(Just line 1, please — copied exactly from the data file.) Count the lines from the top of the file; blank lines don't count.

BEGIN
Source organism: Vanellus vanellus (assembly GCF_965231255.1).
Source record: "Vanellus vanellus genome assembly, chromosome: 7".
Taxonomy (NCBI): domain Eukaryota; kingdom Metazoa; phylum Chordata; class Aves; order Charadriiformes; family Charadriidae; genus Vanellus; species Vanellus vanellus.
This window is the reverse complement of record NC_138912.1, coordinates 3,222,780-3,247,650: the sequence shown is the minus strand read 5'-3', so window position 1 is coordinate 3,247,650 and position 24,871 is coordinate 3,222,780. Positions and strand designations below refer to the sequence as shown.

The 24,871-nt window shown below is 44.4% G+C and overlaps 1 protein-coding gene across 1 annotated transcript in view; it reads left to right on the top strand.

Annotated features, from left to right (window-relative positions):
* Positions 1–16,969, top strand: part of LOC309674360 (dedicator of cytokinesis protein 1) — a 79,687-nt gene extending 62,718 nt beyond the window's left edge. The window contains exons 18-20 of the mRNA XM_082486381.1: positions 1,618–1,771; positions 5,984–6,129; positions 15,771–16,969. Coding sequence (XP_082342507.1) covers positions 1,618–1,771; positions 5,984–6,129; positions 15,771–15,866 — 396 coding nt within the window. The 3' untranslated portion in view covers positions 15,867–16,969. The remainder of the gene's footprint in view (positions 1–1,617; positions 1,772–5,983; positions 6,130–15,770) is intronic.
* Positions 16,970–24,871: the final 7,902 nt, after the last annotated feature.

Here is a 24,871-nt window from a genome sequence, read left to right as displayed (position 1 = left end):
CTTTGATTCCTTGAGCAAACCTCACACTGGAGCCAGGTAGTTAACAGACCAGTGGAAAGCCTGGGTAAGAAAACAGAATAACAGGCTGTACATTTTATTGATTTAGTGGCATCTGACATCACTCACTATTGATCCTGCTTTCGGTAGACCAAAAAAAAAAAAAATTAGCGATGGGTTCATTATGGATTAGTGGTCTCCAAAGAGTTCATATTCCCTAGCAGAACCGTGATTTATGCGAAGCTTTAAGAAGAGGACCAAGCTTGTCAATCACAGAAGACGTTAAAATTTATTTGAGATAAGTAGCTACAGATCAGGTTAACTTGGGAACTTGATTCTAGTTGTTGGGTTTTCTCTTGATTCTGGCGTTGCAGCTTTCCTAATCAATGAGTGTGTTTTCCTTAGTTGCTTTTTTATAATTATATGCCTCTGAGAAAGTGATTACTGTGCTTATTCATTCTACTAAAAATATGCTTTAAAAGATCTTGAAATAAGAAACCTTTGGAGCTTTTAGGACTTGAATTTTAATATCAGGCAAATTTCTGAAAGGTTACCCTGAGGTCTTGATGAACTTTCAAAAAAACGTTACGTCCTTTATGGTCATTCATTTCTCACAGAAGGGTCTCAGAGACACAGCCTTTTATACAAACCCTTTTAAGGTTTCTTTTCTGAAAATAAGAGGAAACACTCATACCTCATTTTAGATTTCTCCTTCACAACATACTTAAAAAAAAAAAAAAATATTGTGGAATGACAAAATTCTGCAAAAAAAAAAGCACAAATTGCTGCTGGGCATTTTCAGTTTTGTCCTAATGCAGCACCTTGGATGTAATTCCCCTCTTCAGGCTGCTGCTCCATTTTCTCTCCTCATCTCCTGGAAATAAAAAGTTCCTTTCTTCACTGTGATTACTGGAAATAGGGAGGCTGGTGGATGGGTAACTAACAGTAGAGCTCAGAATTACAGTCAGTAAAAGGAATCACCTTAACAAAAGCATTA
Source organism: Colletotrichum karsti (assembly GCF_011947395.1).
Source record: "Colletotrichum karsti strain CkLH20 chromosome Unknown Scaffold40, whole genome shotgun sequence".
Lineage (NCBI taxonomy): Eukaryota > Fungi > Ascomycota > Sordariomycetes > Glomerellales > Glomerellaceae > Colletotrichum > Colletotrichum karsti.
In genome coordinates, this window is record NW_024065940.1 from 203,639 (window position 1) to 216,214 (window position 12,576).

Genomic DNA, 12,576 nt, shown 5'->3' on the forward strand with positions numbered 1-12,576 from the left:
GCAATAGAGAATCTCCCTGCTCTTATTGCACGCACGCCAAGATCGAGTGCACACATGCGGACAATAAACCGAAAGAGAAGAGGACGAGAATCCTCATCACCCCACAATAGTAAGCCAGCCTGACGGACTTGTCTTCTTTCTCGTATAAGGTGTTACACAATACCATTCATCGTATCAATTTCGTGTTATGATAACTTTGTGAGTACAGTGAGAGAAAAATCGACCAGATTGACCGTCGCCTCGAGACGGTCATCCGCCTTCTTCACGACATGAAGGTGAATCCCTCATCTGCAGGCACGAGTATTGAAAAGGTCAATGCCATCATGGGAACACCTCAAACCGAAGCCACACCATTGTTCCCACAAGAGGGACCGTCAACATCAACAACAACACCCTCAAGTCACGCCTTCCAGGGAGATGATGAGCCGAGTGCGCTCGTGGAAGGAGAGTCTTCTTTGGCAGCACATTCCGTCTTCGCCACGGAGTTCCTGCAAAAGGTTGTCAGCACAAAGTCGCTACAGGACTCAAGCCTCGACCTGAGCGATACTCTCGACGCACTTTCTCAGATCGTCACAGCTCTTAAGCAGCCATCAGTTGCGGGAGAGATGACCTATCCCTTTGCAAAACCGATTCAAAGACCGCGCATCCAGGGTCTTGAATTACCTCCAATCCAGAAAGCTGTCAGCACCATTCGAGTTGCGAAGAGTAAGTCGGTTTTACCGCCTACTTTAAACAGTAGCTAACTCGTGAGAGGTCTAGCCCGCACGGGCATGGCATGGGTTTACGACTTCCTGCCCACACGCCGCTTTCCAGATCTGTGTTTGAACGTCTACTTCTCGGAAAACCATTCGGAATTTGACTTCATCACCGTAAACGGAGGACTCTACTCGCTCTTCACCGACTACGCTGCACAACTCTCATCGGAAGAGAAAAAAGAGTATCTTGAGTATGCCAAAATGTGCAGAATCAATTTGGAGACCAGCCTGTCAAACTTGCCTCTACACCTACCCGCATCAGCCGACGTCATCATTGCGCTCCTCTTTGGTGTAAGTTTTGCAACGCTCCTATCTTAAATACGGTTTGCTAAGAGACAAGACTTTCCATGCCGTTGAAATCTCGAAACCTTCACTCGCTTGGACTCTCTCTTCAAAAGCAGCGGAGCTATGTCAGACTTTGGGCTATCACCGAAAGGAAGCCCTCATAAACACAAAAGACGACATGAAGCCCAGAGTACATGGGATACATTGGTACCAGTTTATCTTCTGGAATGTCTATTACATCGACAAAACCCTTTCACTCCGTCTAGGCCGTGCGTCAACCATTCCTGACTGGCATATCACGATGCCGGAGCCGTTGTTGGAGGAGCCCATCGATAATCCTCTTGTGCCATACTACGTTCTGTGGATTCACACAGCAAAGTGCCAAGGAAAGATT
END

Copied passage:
Source organism: Vanellus vanellus (assembly GCF_965231255.1).